Newcastle's Economy Could Be Harmed by Brexit

Posted by Richard Ward in ,

Image courtesy of Flickr, Creative Commons

A report by the Higher Education Policy Institute (HEPI) suggests international students contribute nearly £700m to the North-East economy each year, supporting hundreds of jobs and businesses.

There are concerns both Brexit and Government's efforts to reduce immigration numbers could harm the British economy.

Newcastle's economy could be particularly damaged due to tougher immigration rules, with the city benefiting to the tune of £300m due to international students.

Commenting on the report, HEPI director Nick Hillman said: "Fewer international students would mean a lot fewer jobs in all areas of the UK, because international students spend money in their universities, in their local economies, and on products that are manufactured across the UK.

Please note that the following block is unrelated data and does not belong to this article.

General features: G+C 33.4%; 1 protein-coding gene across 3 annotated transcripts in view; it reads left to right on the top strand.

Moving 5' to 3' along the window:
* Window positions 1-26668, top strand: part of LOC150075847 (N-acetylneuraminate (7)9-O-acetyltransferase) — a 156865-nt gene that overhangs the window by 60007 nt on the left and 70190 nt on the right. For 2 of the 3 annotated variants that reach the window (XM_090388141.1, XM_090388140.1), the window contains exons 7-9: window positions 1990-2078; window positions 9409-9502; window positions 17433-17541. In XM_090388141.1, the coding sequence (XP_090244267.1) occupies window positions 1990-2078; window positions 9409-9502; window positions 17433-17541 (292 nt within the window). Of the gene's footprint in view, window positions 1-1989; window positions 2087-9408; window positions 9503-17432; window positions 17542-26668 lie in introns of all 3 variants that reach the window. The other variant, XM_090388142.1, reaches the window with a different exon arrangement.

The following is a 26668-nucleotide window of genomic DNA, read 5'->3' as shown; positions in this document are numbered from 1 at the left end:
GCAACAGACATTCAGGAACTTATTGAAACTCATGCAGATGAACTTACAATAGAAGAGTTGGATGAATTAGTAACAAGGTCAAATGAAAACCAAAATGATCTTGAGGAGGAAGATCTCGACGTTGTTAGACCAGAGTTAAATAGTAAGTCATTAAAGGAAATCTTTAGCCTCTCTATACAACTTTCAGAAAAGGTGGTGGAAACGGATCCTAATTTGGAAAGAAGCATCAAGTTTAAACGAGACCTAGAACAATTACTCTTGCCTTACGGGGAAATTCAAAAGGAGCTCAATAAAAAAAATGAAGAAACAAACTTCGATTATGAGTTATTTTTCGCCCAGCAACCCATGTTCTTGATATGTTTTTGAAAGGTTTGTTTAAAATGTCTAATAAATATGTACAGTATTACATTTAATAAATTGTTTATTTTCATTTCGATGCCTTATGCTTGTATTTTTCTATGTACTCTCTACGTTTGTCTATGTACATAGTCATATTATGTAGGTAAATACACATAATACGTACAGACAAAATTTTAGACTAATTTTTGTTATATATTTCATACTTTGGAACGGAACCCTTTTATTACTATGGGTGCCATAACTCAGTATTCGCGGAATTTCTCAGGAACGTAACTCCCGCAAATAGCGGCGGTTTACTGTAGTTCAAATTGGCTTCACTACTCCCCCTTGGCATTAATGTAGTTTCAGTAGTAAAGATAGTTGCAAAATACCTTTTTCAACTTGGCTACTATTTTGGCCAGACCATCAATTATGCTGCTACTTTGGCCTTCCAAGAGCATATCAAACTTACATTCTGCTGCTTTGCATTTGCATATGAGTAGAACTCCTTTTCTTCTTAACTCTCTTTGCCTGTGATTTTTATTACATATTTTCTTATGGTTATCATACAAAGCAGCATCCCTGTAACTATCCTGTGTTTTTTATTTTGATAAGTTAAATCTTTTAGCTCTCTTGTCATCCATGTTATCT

"It is literally the sandwich shops, the bike shops, the taxi firms, it is the nightclubs, it's the bookshops. Almost every part of the British economy benefits from having international students."

The report has been supported by the North-East England Chamber of Commerce, which also highlighted the long-term benefits from bringing overseas students to the region.

On average a typical EU student is estimated to generate a net gain of £87,000 for the UK economy over the course of their studies, while a non-EU international student generates around £102,000.

Outside of Newcastle, Durham was said to benefit £112.6m from overseas students while the three Sunderland constituencies received almost £100m.


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